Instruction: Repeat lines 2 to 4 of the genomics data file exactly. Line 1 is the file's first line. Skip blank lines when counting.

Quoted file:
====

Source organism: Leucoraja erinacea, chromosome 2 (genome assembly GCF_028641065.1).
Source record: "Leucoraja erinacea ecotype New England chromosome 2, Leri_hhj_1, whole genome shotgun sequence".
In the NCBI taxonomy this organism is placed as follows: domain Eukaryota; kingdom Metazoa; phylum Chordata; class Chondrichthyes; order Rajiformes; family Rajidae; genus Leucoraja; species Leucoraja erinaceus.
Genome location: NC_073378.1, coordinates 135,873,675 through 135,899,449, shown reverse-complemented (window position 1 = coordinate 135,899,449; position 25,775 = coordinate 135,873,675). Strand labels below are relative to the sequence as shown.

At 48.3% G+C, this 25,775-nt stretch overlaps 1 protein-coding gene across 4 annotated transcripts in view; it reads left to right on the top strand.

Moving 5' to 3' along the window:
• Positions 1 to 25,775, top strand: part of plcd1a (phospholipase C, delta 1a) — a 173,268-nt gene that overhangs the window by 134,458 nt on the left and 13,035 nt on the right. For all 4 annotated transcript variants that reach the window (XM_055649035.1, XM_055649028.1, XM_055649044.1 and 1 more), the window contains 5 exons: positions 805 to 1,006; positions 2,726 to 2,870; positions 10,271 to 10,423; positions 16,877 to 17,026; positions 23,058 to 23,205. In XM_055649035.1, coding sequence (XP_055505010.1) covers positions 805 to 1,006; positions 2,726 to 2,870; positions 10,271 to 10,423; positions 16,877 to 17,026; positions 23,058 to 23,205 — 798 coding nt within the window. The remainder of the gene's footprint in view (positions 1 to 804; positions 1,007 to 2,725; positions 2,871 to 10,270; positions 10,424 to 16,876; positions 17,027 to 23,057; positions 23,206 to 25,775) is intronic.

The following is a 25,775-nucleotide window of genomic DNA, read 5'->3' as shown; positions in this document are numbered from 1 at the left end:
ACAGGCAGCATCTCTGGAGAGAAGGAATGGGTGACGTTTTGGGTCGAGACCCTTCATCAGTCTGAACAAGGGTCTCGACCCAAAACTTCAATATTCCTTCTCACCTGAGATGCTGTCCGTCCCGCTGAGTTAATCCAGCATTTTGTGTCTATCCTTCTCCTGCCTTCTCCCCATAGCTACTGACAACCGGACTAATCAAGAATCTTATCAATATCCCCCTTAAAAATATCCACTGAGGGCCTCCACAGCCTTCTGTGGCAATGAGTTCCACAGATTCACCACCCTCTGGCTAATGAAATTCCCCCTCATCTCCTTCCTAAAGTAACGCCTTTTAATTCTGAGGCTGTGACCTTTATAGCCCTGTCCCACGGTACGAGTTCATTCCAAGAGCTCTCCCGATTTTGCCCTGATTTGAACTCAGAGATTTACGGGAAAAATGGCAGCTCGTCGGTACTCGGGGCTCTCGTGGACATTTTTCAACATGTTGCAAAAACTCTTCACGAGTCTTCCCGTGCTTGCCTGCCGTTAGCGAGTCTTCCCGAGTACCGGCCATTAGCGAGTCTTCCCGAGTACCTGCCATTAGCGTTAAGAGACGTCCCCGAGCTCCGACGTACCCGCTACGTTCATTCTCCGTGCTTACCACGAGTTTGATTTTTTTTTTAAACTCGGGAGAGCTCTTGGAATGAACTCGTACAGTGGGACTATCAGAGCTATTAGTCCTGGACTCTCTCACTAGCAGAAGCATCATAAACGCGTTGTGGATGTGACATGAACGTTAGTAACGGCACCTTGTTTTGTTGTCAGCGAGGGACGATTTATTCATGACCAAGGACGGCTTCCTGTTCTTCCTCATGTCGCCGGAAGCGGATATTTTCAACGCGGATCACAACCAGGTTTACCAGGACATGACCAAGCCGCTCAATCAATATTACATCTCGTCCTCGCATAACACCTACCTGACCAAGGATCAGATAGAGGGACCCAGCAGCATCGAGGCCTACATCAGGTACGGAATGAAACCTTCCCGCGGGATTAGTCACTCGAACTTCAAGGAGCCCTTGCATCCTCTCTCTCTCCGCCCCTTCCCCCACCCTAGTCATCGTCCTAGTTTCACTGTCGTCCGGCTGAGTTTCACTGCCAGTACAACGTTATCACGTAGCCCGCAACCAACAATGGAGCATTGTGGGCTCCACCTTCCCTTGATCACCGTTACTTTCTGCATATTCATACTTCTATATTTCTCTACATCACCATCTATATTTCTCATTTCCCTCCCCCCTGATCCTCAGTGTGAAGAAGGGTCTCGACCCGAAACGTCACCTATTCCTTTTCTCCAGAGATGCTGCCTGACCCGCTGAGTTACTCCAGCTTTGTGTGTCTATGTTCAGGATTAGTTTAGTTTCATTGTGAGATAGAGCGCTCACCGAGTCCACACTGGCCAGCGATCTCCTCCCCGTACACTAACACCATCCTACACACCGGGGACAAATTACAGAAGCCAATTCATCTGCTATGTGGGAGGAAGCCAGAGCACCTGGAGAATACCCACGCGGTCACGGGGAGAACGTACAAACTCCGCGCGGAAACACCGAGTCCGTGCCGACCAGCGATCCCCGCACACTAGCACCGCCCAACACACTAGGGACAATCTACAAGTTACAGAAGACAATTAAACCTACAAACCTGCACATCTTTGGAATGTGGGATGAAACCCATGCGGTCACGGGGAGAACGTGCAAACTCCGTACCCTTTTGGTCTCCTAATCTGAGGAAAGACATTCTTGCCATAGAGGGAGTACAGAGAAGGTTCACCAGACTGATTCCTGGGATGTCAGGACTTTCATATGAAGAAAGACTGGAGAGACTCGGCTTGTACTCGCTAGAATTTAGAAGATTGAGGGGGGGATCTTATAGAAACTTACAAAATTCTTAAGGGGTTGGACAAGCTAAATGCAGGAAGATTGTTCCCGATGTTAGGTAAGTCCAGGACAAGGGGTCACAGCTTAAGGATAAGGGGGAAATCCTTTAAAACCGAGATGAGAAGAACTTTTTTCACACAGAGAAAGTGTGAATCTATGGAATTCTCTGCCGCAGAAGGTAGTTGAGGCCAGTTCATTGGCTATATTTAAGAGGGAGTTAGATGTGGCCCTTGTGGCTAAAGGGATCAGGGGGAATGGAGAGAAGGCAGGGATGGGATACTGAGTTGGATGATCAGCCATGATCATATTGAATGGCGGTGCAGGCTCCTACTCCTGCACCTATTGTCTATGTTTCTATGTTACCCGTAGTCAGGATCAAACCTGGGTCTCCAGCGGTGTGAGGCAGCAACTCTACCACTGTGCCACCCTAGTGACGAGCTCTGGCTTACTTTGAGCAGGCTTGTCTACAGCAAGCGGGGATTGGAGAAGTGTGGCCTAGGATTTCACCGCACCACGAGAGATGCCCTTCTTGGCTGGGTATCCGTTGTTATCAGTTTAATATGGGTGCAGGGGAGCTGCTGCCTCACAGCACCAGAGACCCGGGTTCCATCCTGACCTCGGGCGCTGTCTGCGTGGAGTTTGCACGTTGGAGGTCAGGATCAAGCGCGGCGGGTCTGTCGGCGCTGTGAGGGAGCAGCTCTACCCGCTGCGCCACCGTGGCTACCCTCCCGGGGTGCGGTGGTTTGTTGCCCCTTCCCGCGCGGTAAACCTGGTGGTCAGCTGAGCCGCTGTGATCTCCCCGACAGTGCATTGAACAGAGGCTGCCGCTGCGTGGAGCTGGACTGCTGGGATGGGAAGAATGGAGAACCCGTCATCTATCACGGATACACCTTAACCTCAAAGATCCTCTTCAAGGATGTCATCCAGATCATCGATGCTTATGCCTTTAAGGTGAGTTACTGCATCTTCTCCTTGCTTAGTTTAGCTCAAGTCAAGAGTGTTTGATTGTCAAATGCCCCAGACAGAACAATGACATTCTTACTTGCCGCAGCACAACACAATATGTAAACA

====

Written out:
Source record: "Leucoraja erinacea ecotype New England chromosome 2, Leri_hhj_1, whole genome shotgun sequence".
In the NCBI taxonomy this organism is placed as follows: domain Eukaryota; kingdom Metazoa; phylum Chordata; class Chondrichthyes; order Rajiformes; family Rajidae; genus Leucoraja; species Leucoraja erinaceus.
Genome location: NC_073378.1, coordinates 135,873,675 through 135,899,449, shown reverse-complemented (window position 1 = coordinate 135,899,449; position 25,775 = coordinate 135,873,675). Strand labels below are relative to the sequence as shown.